PMP® certification changes 2015: How to prepare

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Earning a PMP®certification isn't as simple as passing an exam. Being a true project management professional means committing to a lifetime of learning, and that's just what the Project Management Institute's Continuing Certification Requirement has in mind.

These standards are changing for the first time in years as of December 2015, and both current and future holders of PMI-issued credentials like the PMP must meet the new requirements going forward. These new PMP certification changes involve how you earn PDUs (Professional Development Units).


certification: what's not changing

Continuing education requirements must be met every three years to maintain an active PMP credential. Your first cycle begins the day you pass your PMP exam, with new ones following every three years after that. During each cycle, you must earn 60 PDUs, or Professional Development Units, and report these to PMI using an online tool.

PDUs may be earned in many ways, generally sorted into two categories: Giving Back to the Profession or Education. You can generally expect to earn one PDU per qualifying hour, and may earn them in quarter increments on a 15-minute basis. However, within these two categories is where we find the PMP certification changes:


Earning PDUs: Giving Back to the Profession

Authoring new information about project management, such as a book, article, webinar, podcast or blog post can net PDUs, as can giving a presentation on project management topics or serving as an expert on a conference panel. In the case of webinars, podcasts, presentations and panels, you may count both the time you spend preparing your materials and time spent actually presenting.

You may also earn PDUs by volunteering your project management expertise to a non-profit or to your local PMI chapter. Time spent mentoring colleagues or others new to the profession also counts. Finally, PMI has traditionally allowed time spent actually working in a project management role to be counted, as well. Here's what's changing:

Old PDU Giving Back to the Profession requirements: Up to 15 PDUs per cycle could be earned working in a project management role. Previously, all of the methods of Giving Back to the Profession (listed above) could be used to earn up to 45 of the 60 PDUs needed per accreditation cycle.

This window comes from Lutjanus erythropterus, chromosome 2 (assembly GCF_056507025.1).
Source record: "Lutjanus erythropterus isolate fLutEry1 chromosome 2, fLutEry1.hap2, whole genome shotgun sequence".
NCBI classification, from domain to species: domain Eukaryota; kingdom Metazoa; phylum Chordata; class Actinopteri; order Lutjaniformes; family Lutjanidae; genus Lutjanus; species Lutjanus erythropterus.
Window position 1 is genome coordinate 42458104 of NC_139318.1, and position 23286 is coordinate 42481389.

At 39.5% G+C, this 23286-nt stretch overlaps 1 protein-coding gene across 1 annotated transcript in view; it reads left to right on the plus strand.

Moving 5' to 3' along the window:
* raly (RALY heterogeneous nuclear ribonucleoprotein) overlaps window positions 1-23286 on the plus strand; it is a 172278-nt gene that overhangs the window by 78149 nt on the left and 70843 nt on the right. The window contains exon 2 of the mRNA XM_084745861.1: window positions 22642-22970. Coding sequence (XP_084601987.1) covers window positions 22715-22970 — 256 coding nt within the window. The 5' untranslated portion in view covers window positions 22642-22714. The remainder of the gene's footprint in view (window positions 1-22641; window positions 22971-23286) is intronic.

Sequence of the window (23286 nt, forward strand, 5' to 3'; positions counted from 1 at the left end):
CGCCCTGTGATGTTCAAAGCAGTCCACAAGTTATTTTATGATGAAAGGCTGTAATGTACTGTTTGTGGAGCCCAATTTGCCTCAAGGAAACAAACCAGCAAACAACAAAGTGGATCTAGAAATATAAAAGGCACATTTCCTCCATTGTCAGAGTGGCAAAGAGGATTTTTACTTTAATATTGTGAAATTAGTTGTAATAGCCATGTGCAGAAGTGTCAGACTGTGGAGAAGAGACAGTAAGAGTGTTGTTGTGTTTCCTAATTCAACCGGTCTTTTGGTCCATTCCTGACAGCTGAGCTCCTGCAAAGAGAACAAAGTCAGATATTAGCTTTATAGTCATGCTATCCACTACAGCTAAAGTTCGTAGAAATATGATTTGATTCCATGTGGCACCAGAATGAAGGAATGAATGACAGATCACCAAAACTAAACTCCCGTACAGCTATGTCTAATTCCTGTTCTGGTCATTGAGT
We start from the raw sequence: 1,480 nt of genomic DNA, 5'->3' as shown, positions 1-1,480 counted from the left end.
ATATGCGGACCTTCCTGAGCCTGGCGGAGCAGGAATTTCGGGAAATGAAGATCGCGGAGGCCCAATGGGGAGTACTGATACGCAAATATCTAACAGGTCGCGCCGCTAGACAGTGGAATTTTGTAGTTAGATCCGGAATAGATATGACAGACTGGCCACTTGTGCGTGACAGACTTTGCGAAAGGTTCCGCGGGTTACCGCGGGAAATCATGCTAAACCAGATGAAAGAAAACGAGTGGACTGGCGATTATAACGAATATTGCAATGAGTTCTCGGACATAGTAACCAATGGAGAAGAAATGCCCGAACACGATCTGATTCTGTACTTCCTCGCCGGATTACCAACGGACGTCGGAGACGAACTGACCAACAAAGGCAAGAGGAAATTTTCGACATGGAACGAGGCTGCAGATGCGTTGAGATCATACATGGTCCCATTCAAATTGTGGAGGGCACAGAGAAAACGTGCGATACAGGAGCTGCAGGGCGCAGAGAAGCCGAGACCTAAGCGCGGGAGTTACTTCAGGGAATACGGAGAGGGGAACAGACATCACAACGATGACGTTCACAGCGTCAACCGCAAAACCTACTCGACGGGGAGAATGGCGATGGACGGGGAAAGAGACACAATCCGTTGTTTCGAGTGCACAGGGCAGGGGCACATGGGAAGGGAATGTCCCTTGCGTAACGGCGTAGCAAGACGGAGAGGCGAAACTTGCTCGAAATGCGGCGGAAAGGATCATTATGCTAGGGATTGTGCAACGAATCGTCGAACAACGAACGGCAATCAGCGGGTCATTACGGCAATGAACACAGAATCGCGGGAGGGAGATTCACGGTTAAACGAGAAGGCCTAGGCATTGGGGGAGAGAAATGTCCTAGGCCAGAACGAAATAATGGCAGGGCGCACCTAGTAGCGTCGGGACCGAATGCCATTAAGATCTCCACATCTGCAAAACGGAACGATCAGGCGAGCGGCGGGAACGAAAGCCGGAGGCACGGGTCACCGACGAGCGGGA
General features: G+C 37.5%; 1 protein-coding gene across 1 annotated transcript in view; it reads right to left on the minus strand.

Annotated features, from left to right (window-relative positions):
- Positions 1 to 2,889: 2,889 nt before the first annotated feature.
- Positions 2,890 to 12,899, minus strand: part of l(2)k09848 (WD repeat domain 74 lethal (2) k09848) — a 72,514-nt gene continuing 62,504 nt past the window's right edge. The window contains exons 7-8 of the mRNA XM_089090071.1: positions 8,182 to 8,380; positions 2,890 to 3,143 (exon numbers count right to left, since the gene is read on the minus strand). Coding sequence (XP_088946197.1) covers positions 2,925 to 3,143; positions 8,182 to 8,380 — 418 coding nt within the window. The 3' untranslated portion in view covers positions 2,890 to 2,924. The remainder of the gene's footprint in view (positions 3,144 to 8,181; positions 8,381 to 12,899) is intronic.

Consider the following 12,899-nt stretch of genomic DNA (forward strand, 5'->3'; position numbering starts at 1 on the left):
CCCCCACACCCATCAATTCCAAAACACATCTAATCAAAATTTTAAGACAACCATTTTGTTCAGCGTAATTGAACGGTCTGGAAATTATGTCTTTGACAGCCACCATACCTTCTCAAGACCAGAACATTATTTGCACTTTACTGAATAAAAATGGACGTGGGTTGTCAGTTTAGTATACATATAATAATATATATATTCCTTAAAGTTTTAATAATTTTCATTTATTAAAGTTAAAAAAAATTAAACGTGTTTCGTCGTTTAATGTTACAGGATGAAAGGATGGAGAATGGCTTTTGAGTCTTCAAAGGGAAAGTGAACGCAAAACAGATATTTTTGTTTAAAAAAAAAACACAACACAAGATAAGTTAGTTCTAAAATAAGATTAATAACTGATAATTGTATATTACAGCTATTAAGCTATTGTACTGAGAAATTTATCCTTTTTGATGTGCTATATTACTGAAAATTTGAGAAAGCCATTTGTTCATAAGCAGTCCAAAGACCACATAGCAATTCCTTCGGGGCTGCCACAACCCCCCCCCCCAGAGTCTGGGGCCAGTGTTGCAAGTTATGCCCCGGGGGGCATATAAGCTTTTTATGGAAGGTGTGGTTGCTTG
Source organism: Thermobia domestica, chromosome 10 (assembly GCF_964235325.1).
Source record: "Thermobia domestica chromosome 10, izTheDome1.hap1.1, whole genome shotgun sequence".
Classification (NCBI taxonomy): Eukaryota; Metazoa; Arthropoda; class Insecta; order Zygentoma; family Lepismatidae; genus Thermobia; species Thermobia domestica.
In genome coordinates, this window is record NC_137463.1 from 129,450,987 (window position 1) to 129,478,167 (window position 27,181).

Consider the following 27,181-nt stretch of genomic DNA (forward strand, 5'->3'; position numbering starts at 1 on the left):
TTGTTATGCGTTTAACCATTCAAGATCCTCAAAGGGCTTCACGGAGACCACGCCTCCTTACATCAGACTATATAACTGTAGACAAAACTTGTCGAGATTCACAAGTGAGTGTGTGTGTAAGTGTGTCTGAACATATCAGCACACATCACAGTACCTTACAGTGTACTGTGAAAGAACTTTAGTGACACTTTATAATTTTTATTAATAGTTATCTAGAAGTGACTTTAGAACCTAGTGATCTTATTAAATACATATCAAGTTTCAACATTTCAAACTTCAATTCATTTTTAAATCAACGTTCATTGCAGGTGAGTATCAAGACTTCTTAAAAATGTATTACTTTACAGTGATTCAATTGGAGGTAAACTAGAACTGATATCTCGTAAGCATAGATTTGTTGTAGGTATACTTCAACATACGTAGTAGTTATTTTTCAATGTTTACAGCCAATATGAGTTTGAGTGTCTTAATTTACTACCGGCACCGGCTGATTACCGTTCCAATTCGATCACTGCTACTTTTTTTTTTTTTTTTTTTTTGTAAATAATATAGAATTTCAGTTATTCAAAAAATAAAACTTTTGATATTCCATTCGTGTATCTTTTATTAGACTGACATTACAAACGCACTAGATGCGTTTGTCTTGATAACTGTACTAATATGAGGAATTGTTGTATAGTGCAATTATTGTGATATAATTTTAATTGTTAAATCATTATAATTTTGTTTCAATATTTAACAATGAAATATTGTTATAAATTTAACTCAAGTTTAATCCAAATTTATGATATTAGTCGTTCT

New PDU Giving Back to the Profession requirements: Work experience can only be counted toward up to eight PDUs per cycle. Under the new guidelines, only 25 PDUs may be earned in total in this category, including the maximum of eight PDUs that can be claimed from working in project management.


Earning PDUs: Continuing Education

With the new PMP certification changes and ways to earn PDUs, we see a major shift toward the Education component. Educational PDUs may be earned by taking select classes from PMI Registered Education Providers like Pluralsight, attending workshops held by local PMI chapters, going to training conducted by your company or organization, or taking relevant classes at a local college or university. Workshops and seminars at official PMI events may also be counted, as can certain kinds of self-directed study.

Old PDU Education hour requirements: Once, as few as 15 PDUs per cycle were required to maintain an active PMP certification.

New PDU Education hour requirements: Now, at least 35 PDUs must be earned, though you could earn all 60 PDUs exclusively from continuing education, if you'd prefer.


Changes on how to fulfill PDU Continuing Education requirements

Along with the shift in hours needed, how these Educational PDUs must be acquired is changing, too. Eligible education opportunities are now sorted into three broad categories: technical, leadership and strategic/business management. You must earn at least eight PDUs in each of these categories; past that mark, the rest of the educational requirement can be met using classes from any category as you see fit.



  • Technical PDUs: May be earned when learning about topics specific to project, program or portfolio management. This might include courses on how to create better work breakdown structures, how to more effectively optimize resources or other advanced project management topics.